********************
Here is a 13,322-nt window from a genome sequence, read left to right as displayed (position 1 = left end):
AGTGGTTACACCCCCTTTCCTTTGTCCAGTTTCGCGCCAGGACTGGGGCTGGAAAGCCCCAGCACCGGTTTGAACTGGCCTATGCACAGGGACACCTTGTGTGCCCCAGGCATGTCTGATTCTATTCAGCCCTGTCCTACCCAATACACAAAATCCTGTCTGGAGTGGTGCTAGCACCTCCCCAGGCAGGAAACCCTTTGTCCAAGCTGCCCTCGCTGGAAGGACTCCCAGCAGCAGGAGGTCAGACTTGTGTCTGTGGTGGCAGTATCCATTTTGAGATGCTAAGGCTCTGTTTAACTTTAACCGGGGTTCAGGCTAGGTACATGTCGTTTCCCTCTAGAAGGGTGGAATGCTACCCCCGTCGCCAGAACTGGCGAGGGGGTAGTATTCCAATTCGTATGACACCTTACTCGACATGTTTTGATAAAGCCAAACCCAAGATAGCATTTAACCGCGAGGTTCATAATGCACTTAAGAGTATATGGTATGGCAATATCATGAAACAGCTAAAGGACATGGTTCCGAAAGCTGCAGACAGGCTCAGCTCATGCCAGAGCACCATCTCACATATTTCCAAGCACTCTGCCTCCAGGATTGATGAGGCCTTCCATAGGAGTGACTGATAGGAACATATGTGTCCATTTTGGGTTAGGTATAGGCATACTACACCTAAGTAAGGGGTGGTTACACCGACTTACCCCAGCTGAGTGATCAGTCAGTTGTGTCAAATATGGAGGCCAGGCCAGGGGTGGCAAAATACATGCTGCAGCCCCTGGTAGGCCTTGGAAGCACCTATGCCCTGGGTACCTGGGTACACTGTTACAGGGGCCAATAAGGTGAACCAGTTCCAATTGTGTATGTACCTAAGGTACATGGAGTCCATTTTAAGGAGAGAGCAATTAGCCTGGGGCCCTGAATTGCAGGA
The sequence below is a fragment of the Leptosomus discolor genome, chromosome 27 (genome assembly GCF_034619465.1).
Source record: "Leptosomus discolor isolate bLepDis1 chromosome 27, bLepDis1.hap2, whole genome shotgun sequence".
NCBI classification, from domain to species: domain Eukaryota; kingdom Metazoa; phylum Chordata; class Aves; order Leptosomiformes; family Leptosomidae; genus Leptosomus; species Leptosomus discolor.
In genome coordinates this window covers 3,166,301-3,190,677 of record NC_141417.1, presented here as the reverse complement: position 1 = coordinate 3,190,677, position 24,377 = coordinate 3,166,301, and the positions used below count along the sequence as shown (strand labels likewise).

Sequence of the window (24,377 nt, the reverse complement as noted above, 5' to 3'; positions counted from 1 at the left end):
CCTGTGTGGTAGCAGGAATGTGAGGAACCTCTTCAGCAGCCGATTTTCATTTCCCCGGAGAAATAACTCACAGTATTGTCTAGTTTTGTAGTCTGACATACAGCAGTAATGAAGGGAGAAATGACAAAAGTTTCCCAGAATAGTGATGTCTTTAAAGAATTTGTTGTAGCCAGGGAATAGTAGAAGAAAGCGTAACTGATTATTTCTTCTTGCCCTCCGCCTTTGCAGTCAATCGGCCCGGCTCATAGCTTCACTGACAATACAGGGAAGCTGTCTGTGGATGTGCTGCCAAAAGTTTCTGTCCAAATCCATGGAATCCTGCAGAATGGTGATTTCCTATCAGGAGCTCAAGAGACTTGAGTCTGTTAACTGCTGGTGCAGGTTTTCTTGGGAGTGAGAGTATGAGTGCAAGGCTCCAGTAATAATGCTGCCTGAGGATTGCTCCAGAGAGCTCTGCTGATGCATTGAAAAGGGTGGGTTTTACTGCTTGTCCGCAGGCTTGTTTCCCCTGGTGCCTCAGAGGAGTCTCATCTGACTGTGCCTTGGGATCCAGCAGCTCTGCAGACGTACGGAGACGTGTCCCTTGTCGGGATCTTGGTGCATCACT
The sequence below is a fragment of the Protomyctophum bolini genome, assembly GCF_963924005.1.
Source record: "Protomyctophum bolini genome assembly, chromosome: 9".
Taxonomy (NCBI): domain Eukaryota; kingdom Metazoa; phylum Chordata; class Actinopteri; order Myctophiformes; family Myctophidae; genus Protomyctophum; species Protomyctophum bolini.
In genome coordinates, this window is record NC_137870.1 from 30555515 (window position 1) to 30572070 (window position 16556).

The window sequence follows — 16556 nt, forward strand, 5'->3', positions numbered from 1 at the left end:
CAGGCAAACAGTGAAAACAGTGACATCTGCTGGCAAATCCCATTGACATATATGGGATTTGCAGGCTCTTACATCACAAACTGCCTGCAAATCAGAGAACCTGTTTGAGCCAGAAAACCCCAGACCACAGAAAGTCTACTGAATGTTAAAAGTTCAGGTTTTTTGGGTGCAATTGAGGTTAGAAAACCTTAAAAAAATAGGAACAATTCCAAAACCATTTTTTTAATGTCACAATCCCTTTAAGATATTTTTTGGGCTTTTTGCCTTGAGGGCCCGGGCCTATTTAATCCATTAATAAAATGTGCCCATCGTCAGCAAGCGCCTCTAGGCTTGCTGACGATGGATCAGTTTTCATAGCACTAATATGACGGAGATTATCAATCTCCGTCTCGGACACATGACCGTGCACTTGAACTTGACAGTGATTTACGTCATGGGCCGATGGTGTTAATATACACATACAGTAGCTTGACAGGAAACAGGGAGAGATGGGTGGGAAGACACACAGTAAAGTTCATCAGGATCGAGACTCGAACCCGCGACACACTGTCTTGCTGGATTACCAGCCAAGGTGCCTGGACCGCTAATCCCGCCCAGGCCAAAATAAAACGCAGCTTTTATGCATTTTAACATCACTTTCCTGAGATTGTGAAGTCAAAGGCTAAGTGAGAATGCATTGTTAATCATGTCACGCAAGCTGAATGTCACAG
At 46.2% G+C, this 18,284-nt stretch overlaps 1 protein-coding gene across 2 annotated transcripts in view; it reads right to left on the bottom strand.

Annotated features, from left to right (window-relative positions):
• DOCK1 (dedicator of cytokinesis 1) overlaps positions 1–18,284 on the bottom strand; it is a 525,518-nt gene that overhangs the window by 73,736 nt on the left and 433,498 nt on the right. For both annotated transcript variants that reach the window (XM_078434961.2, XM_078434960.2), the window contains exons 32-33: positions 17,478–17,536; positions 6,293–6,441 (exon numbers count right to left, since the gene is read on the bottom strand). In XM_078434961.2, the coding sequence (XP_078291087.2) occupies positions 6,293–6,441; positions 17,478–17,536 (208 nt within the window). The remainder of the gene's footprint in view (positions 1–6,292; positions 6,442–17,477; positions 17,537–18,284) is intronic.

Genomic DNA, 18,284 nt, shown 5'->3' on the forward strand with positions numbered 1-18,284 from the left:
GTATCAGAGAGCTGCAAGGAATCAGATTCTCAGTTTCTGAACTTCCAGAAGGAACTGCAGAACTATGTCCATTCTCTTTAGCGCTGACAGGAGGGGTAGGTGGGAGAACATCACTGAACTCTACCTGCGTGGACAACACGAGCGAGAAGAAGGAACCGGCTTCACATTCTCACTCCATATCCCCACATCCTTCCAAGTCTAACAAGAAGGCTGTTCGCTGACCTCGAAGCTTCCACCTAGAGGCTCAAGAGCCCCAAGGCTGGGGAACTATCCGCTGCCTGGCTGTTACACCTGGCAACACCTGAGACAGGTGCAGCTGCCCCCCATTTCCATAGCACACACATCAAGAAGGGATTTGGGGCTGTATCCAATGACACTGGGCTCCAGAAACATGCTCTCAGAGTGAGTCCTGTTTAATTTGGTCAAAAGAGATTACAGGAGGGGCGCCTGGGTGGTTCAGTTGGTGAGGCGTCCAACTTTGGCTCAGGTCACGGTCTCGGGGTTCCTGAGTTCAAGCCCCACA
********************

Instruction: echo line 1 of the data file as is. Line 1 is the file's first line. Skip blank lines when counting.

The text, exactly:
Here is a 13,322-nt window from a genome sequence, read left to right as displayed (position 1 = left end):